You can see from the image that the song’s frequencies show a clearly visual increase as it approaches the drop and into the core section of the song. These production techniques create an unmatchable mood shift that can only be achieved through modern, post-recorded editing techniques. This fundamental change in technology opens the artist up to be able to alter the sound bytes to intensify the emotion desired. This technology allows artists to move away from the idea of writing a song and recording the “one perfect take” to more compositional piece in which the artist has total control. This opens the floor up for an even greater element of creativity: collaboration.
With each artist’s album release, each album gets better, or more complex. This complexity can be viewed as the artist growing and mastering his or her craft. This is without a doubt a factor in the evolution of all artists during their careers. However, one big reason that the music becomes more complex and involved is the new people and technology that they are introduced to through the technology of music production and producers.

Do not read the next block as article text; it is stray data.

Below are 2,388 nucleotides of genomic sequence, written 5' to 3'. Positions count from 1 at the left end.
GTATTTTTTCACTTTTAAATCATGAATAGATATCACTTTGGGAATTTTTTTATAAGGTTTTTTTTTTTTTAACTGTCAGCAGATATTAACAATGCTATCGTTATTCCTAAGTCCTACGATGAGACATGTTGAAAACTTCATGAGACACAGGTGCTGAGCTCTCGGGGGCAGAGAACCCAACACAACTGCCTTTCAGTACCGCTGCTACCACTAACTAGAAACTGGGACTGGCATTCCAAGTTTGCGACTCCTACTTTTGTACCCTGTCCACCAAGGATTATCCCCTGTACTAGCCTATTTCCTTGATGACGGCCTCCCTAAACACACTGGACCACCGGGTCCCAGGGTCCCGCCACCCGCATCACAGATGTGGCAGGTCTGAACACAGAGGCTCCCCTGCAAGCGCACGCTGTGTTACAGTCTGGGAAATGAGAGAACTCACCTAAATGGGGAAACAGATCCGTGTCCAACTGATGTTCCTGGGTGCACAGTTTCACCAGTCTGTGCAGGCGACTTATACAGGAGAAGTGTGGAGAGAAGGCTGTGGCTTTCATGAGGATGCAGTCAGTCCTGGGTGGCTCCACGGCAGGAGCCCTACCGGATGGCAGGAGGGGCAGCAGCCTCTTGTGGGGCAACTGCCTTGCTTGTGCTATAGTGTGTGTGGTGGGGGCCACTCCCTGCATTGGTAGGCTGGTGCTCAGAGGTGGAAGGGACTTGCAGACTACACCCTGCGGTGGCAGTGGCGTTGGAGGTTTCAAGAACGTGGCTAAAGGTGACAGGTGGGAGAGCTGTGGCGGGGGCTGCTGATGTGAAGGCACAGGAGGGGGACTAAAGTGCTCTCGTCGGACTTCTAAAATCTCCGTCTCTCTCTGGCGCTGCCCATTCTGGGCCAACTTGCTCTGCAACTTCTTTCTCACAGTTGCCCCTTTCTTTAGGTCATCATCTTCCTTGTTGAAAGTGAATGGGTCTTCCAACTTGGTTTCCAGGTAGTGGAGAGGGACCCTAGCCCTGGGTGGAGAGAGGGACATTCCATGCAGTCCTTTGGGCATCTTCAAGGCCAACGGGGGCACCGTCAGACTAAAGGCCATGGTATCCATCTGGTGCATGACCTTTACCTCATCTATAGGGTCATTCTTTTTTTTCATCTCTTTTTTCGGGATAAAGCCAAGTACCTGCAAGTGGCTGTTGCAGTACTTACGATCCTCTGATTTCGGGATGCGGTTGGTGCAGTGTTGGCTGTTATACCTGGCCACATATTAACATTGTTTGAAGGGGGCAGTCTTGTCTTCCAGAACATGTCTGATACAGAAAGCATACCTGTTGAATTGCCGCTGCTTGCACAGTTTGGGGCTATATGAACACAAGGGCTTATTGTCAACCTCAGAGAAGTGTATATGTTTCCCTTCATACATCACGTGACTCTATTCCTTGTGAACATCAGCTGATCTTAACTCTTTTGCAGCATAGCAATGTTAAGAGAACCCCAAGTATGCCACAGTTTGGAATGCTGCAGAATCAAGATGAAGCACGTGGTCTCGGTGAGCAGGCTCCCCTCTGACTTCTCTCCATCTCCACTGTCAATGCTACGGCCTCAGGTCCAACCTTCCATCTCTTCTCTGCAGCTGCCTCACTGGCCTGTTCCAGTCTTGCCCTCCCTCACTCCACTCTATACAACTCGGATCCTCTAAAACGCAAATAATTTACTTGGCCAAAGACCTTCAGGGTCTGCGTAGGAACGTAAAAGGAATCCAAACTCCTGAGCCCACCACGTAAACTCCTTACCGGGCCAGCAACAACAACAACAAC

The average person does not give much thought into the amount of production and collaboration that goes into making this new album what it is, which is mostly done by relatively anonymous producers. In some cases, the original artist has little to do with the overall sound of the album. The record company will generally hire experienced producers and engineers to master and re-master the song ideas. The artist may have originally written the song on an acoustic guitar to plan out what chords, timing, and vocal melody he or she wants the song to incorporate. Then, the artist will sit down with a producer and begin to record. The producer, depending on the artist’s contract with the record company, has the final say in what chords to actually use and what lyrics to sing whether the artist wants this or not. Typically, it’s, economically, for the better, because the producer has a better feel for what demographic the particular artist is appealing to. Max Martin is a famed record producer with over 17 #1 hits that he either co-wrote and/or produced. Including: Katy Perry featuring Kanye West, “E.T.” 2011, Maroon 5, “One More Night,” 2012, and Taylor Swift, “We Are Never Ever Getting Back Together,” 2012(Billboard). “He ranks behind only Paul McCartney, with 32, and John Lennon with 26”(Billboard). This is an amazing feat in the field of music writing. That being said, it’s astounding to think that he is still relatively unknown to the average person. These top artists owe a huge debt to Martin for his expertise in writing and mastering their songs. His skill in appealing to the masses and, particularly, to the artist’s target demographic. In an interview, Martin said this, “I think the ‘target market’ and ‘audience’ tends to come with the artist. If I’m doing something with a young pop artist I may not choose to have a brass section in a song, for example. Sometimes you have to think about what the artist already is”(Ask Billboard). Although these producers work behind the scenes, popular music today would not be the same or, arguably, as good without their expertise and the technology they use to master the tracks. Technological changes and the exploitation of collaboration have no doubt changed the direction, style and execution of music. But, there is some controversy surrounding one element of collaboration. Often times, a less consensual form of execution. This is called sampling.